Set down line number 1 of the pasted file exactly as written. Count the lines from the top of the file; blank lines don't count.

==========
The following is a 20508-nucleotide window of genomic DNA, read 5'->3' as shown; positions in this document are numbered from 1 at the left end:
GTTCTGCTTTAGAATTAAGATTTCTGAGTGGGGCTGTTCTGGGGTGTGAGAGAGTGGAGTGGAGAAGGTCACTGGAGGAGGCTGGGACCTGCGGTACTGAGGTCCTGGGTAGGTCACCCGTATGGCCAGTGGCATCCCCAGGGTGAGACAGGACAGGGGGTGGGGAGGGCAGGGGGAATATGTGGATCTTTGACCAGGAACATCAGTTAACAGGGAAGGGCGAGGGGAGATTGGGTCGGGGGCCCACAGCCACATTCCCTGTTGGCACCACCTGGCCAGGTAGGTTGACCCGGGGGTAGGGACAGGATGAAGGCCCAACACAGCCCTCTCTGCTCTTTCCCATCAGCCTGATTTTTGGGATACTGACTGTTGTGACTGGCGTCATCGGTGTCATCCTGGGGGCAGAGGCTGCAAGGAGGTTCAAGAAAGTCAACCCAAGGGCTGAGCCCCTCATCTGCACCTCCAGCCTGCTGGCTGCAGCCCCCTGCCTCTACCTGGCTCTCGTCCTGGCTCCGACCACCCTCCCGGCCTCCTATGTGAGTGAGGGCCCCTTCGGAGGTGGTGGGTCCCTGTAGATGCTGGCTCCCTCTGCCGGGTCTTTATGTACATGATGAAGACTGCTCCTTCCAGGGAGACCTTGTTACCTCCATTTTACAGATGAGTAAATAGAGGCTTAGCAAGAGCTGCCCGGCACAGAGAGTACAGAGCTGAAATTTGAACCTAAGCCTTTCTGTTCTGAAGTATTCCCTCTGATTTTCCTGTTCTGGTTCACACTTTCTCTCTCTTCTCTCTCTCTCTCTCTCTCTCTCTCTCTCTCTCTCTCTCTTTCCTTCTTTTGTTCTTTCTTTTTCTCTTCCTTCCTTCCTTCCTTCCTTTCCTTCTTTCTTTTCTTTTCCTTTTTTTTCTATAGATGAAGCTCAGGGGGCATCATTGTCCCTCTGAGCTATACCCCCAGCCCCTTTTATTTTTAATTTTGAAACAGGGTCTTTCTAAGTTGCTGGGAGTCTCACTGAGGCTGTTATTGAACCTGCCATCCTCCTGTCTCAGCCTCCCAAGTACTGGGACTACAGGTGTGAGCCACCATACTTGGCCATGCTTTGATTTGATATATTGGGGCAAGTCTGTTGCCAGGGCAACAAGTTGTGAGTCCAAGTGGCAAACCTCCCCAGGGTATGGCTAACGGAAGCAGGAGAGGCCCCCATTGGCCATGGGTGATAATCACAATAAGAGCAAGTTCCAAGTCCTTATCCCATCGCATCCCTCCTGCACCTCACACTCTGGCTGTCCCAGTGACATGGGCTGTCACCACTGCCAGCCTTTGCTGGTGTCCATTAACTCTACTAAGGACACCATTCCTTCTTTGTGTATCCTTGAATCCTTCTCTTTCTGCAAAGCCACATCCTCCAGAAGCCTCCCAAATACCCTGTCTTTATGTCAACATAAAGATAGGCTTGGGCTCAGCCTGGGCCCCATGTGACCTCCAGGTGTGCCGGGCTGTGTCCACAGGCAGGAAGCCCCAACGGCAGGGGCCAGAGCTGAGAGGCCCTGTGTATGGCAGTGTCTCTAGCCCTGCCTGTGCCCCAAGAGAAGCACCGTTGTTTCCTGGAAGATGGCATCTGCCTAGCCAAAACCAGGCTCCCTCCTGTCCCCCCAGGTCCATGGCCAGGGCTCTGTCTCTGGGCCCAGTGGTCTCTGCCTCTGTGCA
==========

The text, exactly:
The following is a 20508-nucleotide window of genomic DNA, read 5'->3' as shown; positions in this document are numbered from 1 at the left end: